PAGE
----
Passage Report: French Polynesia to Niue – The Complicated Middle

complicated middle

The area between French Polynesia and Tonga has been called “The Dangerous Middle” by one of the freely available online guidebooks (Mr. John's). This is, in large part, because of the unsettled weather in the region. We call it the complicated middle because there are a bunch of different weather phenomena at play in the region, each of which can occur without advance notice: fronts, the official South Pacific Convergence Zone, other convergence zones, etc. 

P1030942If a new system suddenly appears, it changes the forecasted movement and strength of the other systems. It’s a place to keep a weather eye, and to take seriously. A week after we made landfall in Niue, when we wanted to leave, there was 5m swell and 35+ knot winds in the region. We waited. Another boat stuck on passage during that system took damage to sails, solar panels, bimini etc. in squalls and oversized waves. Later that same week a small depression showed up suddenly on the weather charts. Within a few days it was over Suwarrow and they had 40 knot westerly winds in an anchorage exposed to that direction. Sadly, a boat was lost that night when their anchor tackle failed somehow*.

P1030947With this in mind, although we wanted to sail directly from French Polynesia to Niue, we set off from Maupiti with our bow pointed much further north than the direct line, at Suwarrow. Suwarrow was about 5 days sail from Maupiti which is about as long as you can trust a weather window. Further, there was a front passing south of Suwarrow when we left and so sailing north of the rhumb line would both allow us the option of stopping in Suwarrow if the weather went wonky and keep us above the squalls, wind strength and wind directional shifts associated with the front.

As we were closing on Suwarrow, we saw another front passing Niue and knew if we took a direct line we would pass through the front. Having experienced rough weather in an atoll before, we thought we would rather be at sea sailing to Niue than inside an atoll (e.g., Suwarrow) during the front (in hindsight, this particular front missed Suwarrow, staying south and so things were fine there). We sailed directly for Niue, experiencing strong NW winds, a squally night with unsettled wind, 6 hours of being hove to waiting for the front to pass overhead, and then “frisky” SW-then S-then SE winds. All of that was as expected and we flew the last few days into Niue, running fast and wet ahead of a decent swell.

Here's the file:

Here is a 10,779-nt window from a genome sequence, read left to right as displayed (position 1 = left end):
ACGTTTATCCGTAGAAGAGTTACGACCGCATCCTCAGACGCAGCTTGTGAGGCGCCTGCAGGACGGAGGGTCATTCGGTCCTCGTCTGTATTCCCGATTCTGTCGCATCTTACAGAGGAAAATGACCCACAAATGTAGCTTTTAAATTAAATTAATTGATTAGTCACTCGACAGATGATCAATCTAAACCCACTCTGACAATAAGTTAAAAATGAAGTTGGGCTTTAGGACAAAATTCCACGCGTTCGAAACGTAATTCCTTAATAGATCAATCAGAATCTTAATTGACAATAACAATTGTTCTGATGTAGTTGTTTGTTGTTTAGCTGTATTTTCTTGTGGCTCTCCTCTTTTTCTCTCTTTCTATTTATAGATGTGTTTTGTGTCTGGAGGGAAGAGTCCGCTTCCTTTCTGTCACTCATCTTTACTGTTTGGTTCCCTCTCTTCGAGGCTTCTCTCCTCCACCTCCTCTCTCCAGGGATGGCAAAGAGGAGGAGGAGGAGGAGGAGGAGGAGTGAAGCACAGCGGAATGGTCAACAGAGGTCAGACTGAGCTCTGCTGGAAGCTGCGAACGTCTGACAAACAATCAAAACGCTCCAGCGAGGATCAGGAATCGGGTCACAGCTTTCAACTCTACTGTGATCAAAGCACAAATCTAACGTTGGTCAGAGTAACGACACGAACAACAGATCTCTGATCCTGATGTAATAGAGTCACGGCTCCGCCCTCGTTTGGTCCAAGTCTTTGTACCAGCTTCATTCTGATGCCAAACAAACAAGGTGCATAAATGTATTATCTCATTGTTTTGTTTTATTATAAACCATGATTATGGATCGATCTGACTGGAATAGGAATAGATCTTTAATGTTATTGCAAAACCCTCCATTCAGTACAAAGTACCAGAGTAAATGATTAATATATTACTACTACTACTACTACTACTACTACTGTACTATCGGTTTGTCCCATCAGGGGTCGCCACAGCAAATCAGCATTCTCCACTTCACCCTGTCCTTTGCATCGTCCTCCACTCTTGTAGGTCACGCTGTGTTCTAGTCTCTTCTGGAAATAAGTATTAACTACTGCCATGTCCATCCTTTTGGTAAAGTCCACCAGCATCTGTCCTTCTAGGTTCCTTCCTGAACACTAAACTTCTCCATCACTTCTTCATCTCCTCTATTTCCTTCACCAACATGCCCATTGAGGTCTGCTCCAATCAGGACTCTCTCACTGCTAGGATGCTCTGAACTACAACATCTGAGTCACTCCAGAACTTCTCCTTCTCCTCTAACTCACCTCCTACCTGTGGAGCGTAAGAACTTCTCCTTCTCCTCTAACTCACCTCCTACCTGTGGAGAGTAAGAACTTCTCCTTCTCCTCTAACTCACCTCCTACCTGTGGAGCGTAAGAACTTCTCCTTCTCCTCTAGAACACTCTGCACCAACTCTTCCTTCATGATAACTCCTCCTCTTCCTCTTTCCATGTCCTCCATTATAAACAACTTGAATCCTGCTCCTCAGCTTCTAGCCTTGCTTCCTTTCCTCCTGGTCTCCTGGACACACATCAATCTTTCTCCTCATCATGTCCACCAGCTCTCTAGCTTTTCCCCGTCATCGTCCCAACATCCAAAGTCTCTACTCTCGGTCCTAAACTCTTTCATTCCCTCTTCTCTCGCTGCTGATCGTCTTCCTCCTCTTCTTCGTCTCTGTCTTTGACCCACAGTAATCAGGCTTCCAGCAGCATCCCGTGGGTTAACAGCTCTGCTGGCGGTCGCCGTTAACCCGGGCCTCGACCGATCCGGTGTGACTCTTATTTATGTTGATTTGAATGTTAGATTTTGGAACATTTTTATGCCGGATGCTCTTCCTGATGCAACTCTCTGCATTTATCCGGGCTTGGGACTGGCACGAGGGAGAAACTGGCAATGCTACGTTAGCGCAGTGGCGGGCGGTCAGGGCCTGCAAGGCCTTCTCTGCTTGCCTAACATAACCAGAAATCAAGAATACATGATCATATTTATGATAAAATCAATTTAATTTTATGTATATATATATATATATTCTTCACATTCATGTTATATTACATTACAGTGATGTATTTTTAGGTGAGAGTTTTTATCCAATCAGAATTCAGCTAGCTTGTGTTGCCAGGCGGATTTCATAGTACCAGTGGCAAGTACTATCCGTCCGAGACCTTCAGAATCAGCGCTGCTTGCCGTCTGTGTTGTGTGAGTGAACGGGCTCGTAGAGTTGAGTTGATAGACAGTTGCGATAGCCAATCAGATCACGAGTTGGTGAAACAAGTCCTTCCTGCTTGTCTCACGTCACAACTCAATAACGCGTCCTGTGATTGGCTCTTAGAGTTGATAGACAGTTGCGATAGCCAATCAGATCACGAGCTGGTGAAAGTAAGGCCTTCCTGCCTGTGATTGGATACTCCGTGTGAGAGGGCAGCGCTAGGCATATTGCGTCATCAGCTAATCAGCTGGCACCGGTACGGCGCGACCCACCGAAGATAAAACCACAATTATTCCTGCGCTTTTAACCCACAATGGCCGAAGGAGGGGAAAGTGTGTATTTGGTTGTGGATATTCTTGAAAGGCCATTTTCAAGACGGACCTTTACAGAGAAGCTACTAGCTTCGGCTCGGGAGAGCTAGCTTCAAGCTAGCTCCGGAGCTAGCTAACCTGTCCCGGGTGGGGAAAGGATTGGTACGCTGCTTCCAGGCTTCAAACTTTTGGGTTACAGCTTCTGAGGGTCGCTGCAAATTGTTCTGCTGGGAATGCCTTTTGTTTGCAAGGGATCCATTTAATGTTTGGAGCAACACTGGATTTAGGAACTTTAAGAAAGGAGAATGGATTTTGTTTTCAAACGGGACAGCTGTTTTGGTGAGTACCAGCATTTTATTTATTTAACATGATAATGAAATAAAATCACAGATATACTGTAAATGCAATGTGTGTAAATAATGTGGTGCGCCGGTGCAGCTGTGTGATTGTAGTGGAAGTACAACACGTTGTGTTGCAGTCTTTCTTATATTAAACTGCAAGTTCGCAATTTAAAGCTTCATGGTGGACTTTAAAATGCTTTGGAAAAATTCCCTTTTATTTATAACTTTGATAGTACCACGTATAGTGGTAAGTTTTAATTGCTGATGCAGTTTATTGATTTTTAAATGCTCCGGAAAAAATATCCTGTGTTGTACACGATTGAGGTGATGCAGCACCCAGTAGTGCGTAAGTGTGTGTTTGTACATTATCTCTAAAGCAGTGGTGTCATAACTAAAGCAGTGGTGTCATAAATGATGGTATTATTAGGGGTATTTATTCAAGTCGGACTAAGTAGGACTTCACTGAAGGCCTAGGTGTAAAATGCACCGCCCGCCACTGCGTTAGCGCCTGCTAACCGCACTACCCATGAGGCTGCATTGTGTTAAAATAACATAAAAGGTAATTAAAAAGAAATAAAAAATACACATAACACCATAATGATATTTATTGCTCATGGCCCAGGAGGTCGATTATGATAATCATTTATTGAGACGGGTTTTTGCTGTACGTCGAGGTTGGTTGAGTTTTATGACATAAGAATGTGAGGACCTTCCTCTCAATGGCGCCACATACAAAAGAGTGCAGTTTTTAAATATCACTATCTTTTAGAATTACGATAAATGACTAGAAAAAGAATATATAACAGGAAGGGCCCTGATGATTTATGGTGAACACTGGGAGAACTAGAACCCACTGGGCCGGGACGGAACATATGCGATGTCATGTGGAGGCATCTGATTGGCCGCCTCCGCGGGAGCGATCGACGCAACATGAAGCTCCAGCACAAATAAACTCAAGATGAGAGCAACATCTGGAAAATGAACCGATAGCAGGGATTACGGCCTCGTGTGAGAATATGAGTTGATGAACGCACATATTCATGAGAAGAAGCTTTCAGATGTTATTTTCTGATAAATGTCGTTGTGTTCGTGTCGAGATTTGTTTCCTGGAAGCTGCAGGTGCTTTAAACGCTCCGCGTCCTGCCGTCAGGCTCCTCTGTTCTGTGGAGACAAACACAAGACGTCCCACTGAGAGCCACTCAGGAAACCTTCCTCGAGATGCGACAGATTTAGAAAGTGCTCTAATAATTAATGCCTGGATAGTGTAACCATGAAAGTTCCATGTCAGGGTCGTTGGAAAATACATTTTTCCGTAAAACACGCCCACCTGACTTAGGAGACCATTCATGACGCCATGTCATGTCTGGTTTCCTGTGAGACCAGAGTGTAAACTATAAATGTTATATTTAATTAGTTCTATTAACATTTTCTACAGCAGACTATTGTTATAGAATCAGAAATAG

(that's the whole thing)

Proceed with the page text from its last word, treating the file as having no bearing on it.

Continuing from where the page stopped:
All of this tactical maneuvering took a 1050nm passage**, added a bunch of miles sailed extending the passage to almost 10 days – but we we very happy with our 10 carefully chosen days of within limits sailing,. Another passage with nothing broken on our bodies or our boat – cheers to that!

*So far  this year we know two boats that have lost rudders, one that went aground, one that took shaft damage when a pearl farm line wrapped their prop, and the two boats described above. Oh, and the French Polynesian customs boat which ran aground on an atoll!

**This is our second longest passage sailed with only the Mexico to Marquesas run being longer.


  1. I think those last two pictures might do more to convince my wife that a life of cruising is worth trying than anything else I've ever seen. :)

    1. My husband made that sashimi plate at sea - I was very impressed too!

  2. How did two boats lose rudders? Know any details? (I always like to learn from others' mistakes if I can rather than have to learn it the hard way)

    1. Good point: One boat said they struck something. The other was a catamaran who discovered the missing rudder by accident while snorkeling around their boat at anchor and I don't know if they know why.

    2. Ah catamarans, they have so many rudders they don't even notice when they're missing one. : )



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